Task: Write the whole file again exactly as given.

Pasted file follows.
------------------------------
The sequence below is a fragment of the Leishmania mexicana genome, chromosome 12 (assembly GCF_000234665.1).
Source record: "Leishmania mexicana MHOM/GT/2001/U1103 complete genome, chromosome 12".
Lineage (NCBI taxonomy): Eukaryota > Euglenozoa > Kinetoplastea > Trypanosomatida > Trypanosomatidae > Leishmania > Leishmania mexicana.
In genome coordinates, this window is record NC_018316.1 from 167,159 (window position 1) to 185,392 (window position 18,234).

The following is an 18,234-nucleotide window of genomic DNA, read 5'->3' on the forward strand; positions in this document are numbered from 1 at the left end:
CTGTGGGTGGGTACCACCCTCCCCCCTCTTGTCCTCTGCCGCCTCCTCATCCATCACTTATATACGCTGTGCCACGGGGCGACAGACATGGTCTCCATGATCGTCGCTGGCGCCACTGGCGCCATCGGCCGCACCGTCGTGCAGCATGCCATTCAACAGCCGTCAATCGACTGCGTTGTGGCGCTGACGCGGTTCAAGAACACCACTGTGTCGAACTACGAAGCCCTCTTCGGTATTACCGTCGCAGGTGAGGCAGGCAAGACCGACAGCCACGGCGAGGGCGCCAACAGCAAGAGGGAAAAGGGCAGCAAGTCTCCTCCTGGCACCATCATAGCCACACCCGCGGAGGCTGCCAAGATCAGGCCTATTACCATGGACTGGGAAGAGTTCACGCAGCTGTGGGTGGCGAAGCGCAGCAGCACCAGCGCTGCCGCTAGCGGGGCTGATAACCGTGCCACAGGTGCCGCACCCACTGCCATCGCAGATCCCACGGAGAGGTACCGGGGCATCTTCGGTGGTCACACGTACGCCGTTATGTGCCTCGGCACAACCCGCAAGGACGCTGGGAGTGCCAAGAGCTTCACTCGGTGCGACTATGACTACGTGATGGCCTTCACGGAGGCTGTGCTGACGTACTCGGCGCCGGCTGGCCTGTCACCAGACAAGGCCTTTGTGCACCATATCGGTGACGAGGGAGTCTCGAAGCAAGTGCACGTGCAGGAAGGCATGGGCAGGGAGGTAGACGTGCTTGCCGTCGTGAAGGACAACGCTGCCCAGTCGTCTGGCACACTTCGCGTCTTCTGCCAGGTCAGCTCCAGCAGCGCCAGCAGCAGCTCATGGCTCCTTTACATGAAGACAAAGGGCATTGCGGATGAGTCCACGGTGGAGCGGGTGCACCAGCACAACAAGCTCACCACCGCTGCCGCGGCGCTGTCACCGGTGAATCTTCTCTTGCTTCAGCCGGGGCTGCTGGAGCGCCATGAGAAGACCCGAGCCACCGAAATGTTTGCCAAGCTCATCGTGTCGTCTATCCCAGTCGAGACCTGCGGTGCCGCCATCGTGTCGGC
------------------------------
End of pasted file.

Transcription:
The sequence below is a fragment of the Leishmania mexicana genome, chromosome 12 (assembly GCF_000234665.1).
Source record: "Leishmania mexicana MHOM/GT/2001/U1103 complete genome, chromosome 12".
Lineage (NCBI taxonomy): Eukaryota > Euglenozoa > Kinetoplastea > Trypanosomatida > Trypanosomatidae > Leishmania > Leishmania mexicana.
In genome coordinates, this window is record NC_018316.1 from 167,159 (window position 1) to 185,392 (window position 18,234).

The following is an 18,234-nucleotide window of genomic DNA, read 5'->3' on the forward strand; positions in this document are numbered from 1 at the left end:
CTGTGGGTGGGTACCACCCTCCCCCCTCTTGTCCTCTGCCGCCTCCTCATCCATCACTTATATACGCTGTGCCACGGGGCGACAGACATGGTCTCCATGATCGTCGCTGGCGCCACTGGCGCCATCGGCCGCACCGTCGTGCAGCATGCCATTCAACAGCCGTCAATCGACTGCGTTGTGGCGCTGACGCGGTTCAAGAACACCACTGTGTCGAACTACGAAGCCCTCTTCGGTATTACCGTCGCAGGTGAGGCAGGCAAGACCGACAGCCACGGCGAGGGCGCCAACAGCAAGAGGGAAAAGGGCAGCAAGTCTCCTCCTGGCACCATCATAGCCACACCCGCGGAGGCTGCCAAGATCAGGCCTATTACCATGGACTGGGAAGAGTTCACGCAGCTGTGGGTGGCGAAGCGCAGCAGCACCAGCGCTGCCGCTAGCGGGGCTGATAACCGTGCCACAGGTGCCGCACCCACTGCCATCGCAGATCCCACGGAGAGGTACCGGGGCATCTTCGGTGGTCACACGTACGCCGTTATGTGCCTCGGCACAACCCGCAAGGACGCTGGGAGTGCCAAGAGCTTCACTCGGTGCGACTATGACTACGTGATGGCCTTCACGGAGGCTGTGCTGACGTACTCGGCGCCGGCTGGCCTGTCACCAGACAAGGCCTTTGTGCACCATATCGGTGACGAGGGAGTCTCGAAGCAAGTGCACGTGCAGGAAGGCATGGGCAGGGAGGTAGACGTGCTTGCCGTCGTGAAGGACAACGCTGCCCAGTCGTCTGGCACACTTCGCGTCTTCTGCCAGGTCAGCTCCAGCAGCGCCAGCAGCAGCTCATGGCTCCTTTACATGAAGACAAAGGGCATTGCGGATGAGTCCACGGTGGAGCGGGTGCACCAGCACAACAAGCTCACCACCGCTGCCGCGGCGCTGTCACCGGTGAATCTTCTCTTGCTTCAGCCGGGGCTGCTGGAGCGCCATGAGAAGACCCGAGCCACCGAAATGTTTGCCAAGCTCATCGTGTCGTCTATCCCAGTCGAGACCTGCGGTGCCGCCATCGTGTCGGC